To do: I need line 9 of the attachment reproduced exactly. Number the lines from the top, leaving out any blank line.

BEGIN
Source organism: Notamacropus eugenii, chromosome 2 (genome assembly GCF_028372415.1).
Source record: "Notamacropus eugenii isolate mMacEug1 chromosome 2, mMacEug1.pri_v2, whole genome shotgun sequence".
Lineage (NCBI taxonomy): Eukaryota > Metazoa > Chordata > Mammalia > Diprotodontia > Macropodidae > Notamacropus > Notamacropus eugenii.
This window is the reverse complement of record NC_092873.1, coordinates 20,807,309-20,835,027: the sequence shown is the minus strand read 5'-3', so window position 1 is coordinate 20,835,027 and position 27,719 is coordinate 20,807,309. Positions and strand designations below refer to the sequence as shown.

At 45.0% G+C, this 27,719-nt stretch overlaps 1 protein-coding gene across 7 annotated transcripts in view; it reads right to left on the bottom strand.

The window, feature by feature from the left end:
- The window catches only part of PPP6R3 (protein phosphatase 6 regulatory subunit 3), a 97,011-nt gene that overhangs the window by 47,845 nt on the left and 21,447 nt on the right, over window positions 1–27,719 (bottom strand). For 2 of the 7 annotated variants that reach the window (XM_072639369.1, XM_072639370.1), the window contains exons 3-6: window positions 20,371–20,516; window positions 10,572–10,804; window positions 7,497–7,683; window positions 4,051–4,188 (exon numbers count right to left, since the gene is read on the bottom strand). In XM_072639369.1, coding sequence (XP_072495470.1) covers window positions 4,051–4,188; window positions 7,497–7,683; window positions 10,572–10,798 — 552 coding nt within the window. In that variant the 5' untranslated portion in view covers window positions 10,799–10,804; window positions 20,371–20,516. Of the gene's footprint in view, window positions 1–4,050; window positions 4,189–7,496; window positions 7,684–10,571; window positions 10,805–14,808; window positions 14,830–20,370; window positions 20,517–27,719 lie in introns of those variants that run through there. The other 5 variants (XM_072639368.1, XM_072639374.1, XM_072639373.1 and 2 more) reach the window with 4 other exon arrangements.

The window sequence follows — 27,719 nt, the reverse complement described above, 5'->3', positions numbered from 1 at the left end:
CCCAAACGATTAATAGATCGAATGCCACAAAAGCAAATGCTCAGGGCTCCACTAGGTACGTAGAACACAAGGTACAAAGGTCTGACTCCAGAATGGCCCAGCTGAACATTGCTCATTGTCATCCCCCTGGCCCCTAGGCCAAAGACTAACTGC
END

CCCAAACGATTAATAGATCGAATGCCACAAAAGCAAATGCTCAGGGCTCCACTAGGTACGTAGAACACAAGGTACAAAGGTCTGACTCCAGAATGGCCCAGCTGAACATTGCTCATTGTCATCCCCCTGGCCCCTAGGCCAAAGACTAACTGC